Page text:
Villa Karo is a Finnish-African culture center and artist residence in the coastal village of Grand-Popo, Benin. Its purpose is to build a bridge between Finnish and African artists and cultural figures. The primary task is to offer a possibility to reside in Africa for Finnish artists, researchers, teachers and other professionals in cultural and social fields. In addition, African professionals in culture are encouraged to visit Finland.
Periods for application into residence are twice in a year. The fall residencies applications are due in 15 March, and for the spring residencies applications are due in 15 September.
When writer Juha Vakkuri travelled in the region in the 1990s, he conceived the idea of establishing a cultural center in Grand-Popo. He set up a non-profit organization to promote the idea. Vakkuri named the center Villa Karo in honour of his deceased son Karo.
The hearth of the center is a colonial, Afro-Brazilian style old hospital that was renovated into main building. It was opened in 2000. The site was selected because Grand-Popo, a tranquill fishing village offers good set for creating. Benin is one of the most stable and democratic countries in the continent.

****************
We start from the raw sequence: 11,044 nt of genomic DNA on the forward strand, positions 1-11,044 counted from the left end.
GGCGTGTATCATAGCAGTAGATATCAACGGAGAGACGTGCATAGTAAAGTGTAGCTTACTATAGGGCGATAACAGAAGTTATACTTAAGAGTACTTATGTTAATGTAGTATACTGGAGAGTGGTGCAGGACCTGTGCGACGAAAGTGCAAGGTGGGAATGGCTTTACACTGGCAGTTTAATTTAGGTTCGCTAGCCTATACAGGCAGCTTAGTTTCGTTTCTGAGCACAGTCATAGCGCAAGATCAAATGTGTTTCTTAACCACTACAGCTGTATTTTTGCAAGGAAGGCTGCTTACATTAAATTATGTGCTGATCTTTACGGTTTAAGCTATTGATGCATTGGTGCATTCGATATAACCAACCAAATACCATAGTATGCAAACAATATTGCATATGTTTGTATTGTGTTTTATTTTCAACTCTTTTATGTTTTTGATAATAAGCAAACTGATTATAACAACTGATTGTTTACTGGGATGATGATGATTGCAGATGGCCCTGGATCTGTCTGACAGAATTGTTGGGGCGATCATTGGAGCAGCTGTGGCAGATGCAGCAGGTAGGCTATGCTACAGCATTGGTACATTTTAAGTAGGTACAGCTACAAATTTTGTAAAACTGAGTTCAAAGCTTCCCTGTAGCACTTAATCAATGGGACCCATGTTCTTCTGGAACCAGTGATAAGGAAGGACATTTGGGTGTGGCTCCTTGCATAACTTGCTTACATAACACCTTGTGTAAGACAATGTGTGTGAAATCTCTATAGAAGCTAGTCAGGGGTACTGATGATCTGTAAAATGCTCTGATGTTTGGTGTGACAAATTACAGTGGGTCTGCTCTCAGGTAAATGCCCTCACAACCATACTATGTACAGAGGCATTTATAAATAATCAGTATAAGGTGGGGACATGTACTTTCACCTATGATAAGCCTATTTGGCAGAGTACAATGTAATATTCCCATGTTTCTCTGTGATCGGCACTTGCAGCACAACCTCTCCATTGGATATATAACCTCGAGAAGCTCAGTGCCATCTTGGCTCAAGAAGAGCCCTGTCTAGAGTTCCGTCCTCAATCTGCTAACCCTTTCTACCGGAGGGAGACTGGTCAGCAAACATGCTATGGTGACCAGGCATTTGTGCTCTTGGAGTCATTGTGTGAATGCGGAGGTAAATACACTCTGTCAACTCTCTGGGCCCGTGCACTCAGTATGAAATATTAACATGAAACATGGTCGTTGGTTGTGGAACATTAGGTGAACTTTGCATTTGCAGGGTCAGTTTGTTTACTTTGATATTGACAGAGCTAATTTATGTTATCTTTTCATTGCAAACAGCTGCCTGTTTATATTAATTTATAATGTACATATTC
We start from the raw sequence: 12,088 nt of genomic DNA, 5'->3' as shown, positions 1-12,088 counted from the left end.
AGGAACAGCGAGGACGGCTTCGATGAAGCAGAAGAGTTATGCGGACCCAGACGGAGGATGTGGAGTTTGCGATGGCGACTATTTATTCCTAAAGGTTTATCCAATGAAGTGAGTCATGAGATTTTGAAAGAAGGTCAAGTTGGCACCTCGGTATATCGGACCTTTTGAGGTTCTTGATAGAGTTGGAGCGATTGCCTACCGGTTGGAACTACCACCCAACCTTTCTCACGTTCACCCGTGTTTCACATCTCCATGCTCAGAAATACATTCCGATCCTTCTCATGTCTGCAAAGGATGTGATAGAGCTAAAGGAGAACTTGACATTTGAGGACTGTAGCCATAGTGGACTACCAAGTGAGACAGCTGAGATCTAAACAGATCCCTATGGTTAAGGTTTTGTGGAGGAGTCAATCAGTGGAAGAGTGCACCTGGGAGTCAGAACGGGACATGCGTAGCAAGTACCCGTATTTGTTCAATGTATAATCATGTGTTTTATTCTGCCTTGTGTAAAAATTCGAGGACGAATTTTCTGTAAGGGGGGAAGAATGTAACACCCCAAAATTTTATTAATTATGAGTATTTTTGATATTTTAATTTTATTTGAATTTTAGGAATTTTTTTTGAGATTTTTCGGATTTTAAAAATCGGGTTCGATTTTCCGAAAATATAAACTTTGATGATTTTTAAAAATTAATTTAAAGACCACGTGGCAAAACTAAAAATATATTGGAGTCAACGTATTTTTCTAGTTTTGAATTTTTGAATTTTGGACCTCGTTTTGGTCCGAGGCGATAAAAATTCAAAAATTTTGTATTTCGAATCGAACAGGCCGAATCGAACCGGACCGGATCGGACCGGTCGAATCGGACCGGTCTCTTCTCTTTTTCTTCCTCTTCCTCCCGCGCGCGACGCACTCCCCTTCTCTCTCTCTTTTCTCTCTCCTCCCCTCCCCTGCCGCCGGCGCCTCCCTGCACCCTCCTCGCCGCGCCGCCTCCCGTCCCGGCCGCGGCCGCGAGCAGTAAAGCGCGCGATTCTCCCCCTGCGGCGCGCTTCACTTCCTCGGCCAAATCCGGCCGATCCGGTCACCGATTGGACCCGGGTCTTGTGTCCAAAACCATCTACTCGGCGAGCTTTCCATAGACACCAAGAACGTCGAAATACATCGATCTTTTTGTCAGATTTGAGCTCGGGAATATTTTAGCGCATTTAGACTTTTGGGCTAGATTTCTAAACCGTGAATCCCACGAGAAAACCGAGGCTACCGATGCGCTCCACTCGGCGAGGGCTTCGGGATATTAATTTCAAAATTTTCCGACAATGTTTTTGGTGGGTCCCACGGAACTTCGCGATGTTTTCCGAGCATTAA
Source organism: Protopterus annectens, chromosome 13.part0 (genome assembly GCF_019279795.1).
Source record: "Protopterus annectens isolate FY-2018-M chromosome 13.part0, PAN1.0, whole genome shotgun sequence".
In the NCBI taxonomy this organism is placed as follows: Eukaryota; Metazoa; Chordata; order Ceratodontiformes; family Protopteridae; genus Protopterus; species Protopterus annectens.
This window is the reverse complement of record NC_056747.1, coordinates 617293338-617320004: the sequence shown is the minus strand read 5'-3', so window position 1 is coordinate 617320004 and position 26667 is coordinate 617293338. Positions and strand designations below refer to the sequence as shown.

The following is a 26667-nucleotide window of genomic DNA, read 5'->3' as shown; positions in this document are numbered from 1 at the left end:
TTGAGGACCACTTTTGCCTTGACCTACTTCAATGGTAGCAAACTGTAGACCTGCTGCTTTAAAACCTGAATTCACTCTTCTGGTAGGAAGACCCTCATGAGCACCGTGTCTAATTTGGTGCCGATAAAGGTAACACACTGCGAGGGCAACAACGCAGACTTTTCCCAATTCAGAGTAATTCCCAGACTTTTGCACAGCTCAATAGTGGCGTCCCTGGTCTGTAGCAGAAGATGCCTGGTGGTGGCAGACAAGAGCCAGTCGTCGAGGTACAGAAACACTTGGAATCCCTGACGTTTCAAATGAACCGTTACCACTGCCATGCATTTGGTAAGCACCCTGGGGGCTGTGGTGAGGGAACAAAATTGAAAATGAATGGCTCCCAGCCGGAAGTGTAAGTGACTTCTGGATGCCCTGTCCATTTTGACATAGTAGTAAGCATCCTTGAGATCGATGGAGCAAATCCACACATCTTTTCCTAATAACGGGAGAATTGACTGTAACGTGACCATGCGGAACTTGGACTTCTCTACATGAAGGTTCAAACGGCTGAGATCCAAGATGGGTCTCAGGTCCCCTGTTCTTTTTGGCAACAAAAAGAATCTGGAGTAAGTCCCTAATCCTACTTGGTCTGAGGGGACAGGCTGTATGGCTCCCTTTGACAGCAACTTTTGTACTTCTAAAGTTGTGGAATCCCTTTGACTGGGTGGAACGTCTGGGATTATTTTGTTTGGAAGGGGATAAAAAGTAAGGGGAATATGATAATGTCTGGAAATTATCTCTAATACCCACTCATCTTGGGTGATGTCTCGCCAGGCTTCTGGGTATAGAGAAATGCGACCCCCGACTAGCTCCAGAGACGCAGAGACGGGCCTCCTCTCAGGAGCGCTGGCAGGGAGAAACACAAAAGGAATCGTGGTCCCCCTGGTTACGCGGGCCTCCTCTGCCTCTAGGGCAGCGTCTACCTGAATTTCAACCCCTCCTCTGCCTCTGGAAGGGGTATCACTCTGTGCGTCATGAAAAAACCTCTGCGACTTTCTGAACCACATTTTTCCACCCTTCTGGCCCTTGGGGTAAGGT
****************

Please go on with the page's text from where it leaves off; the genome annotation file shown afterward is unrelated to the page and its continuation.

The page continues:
Villa Karo offers following free cultural services for local people and visitors.
A small museum was opened in 2001, where art and objects related to West African culture and Animist religion are displayed. The museum collection reflect both influences of European culture in Africa, understanding of Europeans of Africa and reflections of African culture in Europe.
A new museum Musée Karo was opened in 2015 in former bank of the village.
In 2003 a new multi-purpose space Lissa Gbassa was opened. It serves as a space for exhibitions, meetings, outside movie theater and a performance stage in monthly concerts and performances.
There is a public library in Villa Karo, which includes about 3,000 volumes of literature in Finnish, French, English and Swedish.
For the scholars the center offers five rooms that are both living and working spaces.
About 800 artists and cultural researchers have spent their time in the center. In addition, about 2,000 people from Finland, from university students to president Tarja Halonen have paid a visit to Villa Karo.
The center is financed by the Finnish Ministry of Education and Culture, private sponsors and donors. Villa Karo has advocacy members, such as Aalto University, Sibelius Academy, Helsinki Theatre Academy, Åbo Akademi University, University of Turku, and Ornamo Art and Design Finland, The Society of Finnish Composers, Society of Swedish Authors in Finland and the Finnish Playwrights and Screenwriters Guild.
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